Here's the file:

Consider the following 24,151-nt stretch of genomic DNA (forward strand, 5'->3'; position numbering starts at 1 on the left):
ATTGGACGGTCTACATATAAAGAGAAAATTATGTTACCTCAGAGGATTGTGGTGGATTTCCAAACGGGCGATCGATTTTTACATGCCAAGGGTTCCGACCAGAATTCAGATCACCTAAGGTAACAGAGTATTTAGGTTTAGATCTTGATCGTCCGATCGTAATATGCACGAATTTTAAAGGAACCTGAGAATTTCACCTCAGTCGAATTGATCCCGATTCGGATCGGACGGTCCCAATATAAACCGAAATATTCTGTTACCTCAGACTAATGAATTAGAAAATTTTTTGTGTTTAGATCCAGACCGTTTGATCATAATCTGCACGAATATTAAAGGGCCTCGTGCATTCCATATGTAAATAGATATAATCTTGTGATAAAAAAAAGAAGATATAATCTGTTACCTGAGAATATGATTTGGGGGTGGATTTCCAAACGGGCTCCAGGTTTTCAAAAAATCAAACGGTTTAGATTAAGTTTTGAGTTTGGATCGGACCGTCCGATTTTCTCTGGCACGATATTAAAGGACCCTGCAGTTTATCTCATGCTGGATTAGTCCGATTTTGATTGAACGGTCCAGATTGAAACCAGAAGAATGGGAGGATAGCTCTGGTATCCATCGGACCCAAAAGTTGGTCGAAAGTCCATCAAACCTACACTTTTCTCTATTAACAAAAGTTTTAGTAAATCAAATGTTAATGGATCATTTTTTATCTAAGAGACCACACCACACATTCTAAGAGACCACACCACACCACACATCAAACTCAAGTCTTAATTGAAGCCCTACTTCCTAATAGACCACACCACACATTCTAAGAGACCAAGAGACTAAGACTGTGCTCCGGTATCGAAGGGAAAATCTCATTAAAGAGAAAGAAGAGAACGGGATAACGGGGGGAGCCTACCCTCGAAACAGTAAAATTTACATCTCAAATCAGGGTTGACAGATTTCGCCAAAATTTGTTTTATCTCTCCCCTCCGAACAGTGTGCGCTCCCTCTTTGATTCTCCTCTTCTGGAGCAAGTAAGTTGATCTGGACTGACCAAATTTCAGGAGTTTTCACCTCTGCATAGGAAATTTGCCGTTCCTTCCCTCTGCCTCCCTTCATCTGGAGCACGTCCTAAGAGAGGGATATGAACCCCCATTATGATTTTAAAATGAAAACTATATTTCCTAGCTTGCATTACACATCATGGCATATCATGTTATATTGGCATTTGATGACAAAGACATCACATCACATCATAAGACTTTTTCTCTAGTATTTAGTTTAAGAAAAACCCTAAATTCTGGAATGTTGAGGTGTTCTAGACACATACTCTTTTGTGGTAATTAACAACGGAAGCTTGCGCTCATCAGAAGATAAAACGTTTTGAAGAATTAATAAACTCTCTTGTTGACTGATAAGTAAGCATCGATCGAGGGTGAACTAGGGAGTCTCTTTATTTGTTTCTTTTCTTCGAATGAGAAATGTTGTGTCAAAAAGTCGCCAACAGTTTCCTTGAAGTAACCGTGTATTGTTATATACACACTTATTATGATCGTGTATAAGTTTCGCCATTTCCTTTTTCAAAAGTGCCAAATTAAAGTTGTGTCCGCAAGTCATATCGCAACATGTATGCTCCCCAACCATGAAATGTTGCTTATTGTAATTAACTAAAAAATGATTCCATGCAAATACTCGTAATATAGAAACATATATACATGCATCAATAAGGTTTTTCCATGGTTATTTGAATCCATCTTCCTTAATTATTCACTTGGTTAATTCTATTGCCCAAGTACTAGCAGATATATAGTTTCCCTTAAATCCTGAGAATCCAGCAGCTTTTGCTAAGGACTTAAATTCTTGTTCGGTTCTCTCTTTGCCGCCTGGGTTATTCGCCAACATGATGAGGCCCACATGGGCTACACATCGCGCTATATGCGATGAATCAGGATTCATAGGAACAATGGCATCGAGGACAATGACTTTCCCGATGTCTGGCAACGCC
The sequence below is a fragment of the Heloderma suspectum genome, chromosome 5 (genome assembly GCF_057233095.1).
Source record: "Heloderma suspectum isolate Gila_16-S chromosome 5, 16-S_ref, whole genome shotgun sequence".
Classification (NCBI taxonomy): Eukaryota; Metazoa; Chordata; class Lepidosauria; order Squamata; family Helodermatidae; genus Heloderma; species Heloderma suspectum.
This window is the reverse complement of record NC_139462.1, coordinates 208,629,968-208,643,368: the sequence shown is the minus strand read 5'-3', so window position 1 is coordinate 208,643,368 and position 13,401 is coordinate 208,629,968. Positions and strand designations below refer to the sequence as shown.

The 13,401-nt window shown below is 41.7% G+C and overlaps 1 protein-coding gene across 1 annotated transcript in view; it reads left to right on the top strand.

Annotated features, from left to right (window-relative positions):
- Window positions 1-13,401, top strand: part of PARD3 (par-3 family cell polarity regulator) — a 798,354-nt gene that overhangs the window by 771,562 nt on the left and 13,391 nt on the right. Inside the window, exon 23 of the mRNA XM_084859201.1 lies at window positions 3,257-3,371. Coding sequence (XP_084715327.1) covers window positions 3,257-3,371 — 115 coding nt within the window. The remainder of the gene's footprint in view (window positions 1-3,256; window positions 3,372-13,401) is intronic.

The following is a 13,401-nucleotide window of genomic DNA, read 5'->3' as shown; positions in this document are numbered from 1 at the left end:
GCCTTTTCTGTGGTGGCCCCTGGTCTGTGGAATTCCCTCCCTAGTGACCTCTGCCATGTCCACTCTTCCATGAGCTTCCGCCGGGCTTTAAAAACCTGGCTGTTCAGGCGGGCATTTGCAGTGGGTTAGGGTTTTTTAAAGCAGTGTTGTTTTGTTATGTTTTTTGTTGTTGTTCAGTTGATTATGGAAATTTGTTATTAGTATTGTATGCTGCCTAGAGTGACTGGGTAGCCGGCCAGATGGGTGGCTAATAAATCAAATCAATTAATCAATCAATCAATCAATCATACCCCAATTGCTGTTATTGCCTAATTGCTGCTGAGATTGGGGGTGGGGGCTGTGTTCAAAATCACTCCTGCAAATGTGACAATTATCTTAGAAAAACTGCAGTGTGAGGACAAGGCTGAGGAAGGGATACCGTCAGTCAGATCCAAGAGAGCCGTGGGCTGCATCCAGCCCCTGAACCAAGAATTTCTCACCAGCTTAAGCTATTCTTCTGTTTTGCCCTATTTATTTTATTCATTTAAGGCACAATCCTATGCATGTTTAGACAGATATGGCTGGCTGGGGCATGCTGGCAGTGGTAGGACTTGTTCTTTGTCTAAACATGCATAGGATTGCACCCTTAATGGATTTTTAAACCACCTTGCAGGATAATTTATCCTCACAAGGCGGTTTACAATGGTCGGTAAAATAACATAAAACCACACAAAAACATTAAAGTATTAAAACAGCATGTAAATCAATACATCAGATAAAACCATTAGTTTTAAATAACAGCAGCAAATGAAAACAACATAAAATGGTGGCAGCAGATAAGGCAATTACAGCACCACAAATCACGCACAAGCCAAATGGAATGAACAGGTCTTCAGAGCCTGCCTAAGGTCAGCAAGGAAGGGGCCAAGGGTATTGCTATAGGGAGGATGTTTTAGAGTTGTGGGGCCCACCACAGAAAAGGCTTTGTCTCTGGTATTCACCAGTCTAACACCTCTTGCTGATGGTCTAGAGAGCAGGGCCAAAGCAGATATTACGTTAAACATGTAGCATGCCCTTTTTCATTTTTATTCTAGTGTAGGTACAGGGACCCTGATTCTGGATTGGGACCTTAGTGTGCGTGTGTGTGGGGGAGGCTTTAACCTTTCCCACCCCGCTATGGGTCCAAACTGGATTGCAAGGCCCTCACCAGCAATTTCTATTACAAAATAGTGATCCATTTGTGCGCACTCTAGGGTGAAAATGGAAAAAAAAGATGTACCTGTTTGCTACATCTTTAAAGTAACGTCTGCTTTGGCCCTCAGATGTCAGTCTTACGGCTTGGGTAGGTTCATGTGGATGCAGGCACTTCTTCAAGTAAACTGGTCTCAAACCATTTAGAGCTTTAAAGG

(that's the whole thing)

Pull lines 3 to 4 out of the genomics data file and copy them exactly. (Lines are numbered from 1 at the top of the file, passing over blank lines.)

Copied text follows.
The sequence below is a fragment of the Heloderma suspectum genome, chromosome 5 (genome assembly GCF_057233095.1).
Source record: "Heloderma suspectum isolate Gila_16-S chromosome 5, 16-S_ref, whole genome shotgun sequence".